After delisting

Trading suspension

For shareholders, delisting could be more horrifying than trading suspension since it removes a company’s listing status and rules out the possibility of its trading resumption.

Under the existing delisting framework, once a company becomes suspended, it has to rectify matters related to its listing, such as insufficient public float, insufficient operations or affairs deemed inappropriate for listing. The Hong Kong Exchanges and Clearing Limited (HKEX) may specify a period within which an issuer must have remedied those matters, and in extreme circumstances, may also delist an issuer immediately.

This framework sets a deadline for resumption of trading. Generally speaking, Main Board and GEM Board issuers may be delisted after a 18 and 12 month-long suspension respectively.

To know more about trading suspension.

What’s next for shareholders?

Shareholders of a delisted company would likely feel frustrated and helpless.

The shares of delisted issuers cannot be traded at the Stock Exchange of Hong Kong (SEHK), and without an over-the-counter (OTC) market for delisted stocks, it is almost impossible for minority shareholders to sell or determine the price of their holdings.

In the event of delisting, it is best for minority shareholders to assume that they may lose all of their money, unless:

  • Someone, such as the controlling shareholder, is willing to buy back their shares. But do note that this is not an obligation for the controlling or substantial shareholders. Even if the controlling shareholder is willing to do so, without an open market, the offer price to minority shareholders may be at a discount.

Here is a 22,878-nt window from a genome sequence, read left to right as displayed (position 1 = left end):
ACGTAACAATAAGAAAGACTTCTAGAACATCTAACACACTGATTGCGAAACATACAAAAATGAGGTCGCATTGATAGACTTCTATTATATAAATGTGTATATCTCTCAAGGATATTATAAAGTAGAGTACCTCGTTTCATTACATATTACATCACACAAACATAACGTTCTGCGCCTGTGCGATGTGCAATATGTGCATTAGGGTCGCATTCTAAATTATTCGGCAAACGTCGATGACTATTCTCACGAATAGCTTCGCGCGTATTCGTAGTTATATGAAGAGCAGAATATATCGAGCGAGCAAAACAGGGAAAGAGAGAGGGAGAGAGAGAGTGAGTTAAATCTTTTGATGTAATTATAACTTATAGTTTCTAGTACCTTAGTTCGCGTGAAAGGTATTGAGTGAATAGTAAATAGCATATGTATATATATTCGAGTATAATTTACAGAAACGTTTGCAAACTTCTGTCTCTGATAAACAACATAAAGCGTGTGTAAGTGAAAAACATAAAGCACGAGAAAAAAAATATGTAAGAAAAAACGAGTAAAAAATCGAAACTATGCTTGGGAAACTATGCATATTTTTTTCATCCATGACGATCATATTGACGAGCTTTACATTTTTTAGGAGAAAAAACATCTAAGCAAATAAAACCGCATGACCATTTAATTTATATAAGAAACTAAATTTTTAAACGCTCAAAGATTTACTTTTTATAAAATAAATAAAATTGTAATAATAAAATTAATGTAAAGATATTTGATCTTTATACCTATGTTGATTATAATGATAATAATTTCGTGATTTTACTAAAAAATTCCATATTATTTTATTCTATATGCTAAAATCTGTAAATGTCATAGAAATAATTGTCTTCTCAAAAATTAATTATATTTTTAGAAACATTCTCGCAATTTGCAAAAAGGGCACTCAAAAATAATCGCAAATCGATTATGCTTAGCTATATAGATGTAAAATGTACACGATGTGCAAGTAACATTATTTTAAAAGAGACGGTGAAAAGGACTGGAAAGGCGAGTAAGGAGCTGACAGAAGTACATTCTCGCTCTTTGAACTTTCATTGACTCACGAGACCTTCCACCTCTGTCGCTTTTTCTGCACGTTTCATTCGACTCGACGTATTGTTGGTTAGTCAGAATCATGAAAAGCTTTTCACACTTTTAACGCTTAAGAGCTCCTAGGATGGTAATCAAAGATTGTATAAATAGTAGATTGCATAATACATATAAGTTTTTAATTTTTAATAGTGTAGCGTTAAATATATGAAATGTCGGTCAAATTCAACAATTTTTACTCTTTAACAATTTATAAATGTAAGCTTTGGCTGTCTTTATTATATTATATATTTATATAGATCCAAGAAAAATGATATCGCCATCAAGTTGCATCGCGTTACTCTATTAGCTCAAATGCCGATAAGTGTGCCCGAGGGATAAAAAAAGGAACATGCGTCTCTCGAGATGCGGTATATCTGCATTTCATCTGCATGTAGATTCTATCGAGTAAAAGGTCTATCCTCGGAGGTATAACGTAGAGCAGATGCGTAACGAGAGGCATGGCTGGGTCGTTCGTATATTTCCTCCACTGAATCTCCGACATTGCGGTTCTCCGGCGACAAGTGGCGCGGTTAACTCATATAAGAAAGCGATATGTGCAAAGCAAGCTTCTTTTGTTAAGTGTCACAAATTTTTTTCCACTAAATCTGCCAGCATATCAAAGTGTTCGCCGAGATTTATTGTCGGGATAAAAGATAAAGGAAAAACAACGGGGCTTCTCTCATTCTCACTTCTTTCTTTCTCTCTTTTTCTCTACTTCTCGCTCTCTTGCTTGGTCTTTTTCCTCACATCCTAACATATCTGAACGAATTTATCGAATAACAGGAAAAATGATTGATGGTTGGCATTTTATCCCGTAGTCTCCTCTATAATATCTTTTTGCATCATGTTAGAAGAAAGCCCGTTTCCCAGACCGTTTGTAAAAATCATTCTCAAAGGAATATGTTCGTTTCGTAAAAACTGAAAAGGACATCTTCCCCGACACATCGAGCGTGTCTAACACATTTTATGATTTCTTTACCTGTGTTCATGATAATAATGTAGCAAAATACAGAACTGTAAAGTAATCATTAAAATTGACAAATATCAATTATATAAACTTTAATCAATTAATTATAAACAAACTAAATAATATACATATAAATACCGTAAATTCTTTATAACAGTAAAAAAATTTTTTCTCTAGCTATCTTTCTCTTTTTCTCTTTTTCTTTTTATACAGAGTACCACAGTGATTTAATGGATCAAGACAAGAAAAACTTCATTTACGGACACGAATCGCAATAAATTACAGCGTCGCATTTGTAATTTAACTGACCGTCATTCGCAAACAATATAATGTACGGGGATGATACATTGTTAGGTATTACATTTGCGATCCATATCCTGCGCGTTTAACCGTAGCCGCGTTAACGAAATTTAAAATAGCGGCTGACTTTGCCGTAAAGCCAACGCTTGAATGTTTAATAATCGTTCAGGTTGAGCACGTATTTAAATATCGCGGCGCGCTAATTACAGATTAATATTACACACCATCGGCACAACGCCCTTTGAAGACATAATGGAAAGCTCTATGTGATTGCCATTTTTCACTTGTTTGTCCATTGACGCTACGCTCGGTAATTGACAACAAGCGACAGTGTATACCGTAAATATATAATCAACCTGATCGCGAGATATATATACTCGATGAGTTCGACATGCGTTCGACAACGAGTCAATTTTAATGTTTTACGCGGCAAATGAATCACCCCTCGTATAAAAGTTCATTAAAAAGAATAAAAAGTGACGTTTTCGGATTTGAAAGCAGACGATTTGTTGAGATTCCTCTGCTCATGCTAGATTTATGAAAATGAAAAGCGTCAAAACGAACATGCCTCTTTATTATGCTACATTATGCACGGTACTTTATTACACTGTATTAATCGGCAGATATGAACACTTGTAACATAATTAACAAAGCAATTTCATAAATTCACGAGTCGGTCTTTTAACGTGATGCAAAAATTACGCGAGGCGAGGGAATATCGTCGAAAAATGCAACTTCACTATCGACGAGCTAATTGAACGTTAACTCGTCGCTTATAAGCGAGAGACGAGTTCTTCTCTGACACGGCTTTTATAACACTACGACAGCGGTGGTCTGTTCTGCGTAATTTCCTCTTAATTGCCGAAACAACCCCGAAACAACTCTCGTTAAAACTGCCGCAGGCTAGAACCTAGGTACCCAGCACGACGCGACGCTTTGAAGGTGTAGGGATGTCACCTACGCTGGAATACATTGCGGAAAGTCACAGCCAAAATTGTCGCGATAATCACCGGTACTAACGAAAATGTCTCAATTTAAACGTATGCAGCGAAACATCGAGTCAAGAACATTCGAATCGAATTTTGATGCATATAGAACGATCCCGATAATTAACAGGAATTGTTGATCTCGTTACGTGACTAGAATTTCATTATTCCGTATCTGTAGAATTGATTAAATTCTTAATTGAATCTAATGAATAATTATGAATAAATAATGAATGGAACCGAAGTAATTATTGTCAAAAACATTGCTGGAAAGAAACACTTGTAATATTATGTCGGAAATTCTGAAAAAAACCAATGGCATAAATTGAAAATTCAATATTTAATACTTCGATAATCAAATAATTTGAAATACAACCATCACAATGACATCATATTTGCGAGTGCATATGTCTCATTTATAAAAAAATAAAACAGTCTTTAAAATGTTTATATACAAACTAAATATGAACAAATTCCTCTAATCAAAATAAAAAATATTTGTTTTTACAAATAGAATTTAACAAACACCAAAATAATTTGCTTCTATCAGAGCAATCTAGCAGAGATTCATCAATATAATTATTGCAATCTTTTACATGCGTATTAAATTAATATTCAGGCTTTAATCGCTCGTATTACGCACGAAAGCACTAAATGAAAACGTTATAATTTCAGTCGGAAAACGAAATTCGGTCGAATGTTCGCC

• Some issuers in suspension are forced to wind up due to financial distress or operational difficulties. Their assets will be liquidated and the funds will be distributed among creditors and shareholders. However, these companies are often insolvent, and the creditors will be the first in line to get compensated, followed by shareholders, who may only end up receiving a small amount or nothing at all.
  • If the listed companies violate market regulations, such as falsification of account, SFC may request a court order pursuant to Section 213 of the Securities and Futures Ordinance to demand the issuers to “reverse the transaction” and indemnify the shareholders. However, this clause is rarely cited and the legal proceedings may take a long time.

Some may think that delisting takes away shareholders’ hope of trading resumption after the company sorts through its problems, compare with waiting infinitely for the company to resume trading, delisting can be regarded as the more sensible way out.

2 Jul 2020